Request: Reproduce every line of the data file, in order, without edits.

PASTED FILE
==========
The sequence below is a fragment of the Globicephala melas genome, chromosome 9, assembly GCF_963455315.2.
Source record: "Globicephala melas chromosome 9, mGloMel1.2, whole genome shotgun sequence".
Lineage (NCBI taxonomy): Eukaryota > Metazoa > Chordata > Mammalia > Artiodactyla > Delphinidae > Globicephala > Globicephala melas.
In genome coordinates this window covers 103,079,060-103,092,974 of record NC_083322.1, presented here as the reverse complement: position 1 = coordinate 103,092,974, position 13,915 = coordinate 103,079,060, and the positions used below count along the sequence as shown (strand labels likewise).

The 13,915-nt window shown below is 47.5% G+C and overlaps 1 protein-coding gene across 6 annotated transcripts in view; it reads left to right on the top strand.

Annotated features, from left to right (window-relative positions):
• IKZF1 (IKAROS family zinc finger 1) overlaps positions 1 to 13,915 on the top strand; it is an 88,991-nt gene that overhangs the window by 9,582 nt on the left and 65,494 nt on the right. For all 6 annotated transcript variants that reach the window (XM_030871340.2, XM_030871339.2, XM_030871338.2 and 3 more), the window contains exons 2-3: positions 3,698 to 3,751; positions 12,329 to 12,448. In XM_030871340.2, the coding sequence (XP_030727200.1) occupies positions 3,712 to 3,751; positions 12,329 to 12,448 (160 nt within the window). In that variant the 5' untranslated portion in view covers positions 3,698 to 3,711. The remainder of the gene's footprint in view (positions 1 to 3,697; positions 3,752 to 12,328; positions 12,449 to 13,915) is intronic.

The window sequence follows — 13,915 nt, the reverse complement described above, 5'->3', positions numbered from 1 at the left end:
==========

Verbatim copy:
The sequence below is a fragment of the Globicephala melas genome, chromosome 9, assembly GCF_963455315.2.
Source record: "Globicephala melas chromosome 9, mGloMel1.2, whole genome shotgun sequence".
Lineage (NCBI taxonomy): Eukaryota > Metazoa > Chordata > Mammalia > Artiodactyla > Delphinidae > Globicephala > Globicephala melas.
In genome coordinates this window covers 103,079,060-103,092,974 of record NC_083322.1, presented here as the reverse complement: position 1 = coordinate 103,092,974, position 13,915 = coordinate 103,079,060, and the positions used below count along the sequence as shown (strand labels likewise).

The 13,915-nt window shown below is 47.5% G+C and overlaps 1 protein-coding gene across 6 annotated transcripts in view; it reads left to right on the top strand.

Annotated features, from left to right (window-relative positions):
• IKZF1 (IKAROS family zinc finger 1) overlaps positions 1 to 13,915 on the top strand; it is an 88,991-nt gene that overhangs the window by 9,582 nt on the left and 65,494 nt on the right. For all 6 annotated transcript variants that reach the window (XM_030871340.2, XM_030871339.2, XM_030871338.2 and 3 more), the window contains exons 2-3: positions 3,698 to 3,751; positions 12,329 to 12,448. In XM_030871340.2, the coding sequence (XP_030727200.1) occupies positions 3,712 to 3,751; positions 12,329 to 12,448 (160 nt within the window). In that variant the 5' untranslated portion in view covers positions 3,698 to 3,711. The remainder of the gene's footprint in view (positions 1 to 3,697; positions 3,752 to 12,328; positions 12,449 to 13,915) is intronic.

The window sequence follows — 13,915 nt, the reverse complement described above, 5'->3', positions numbered from 1 at the left end: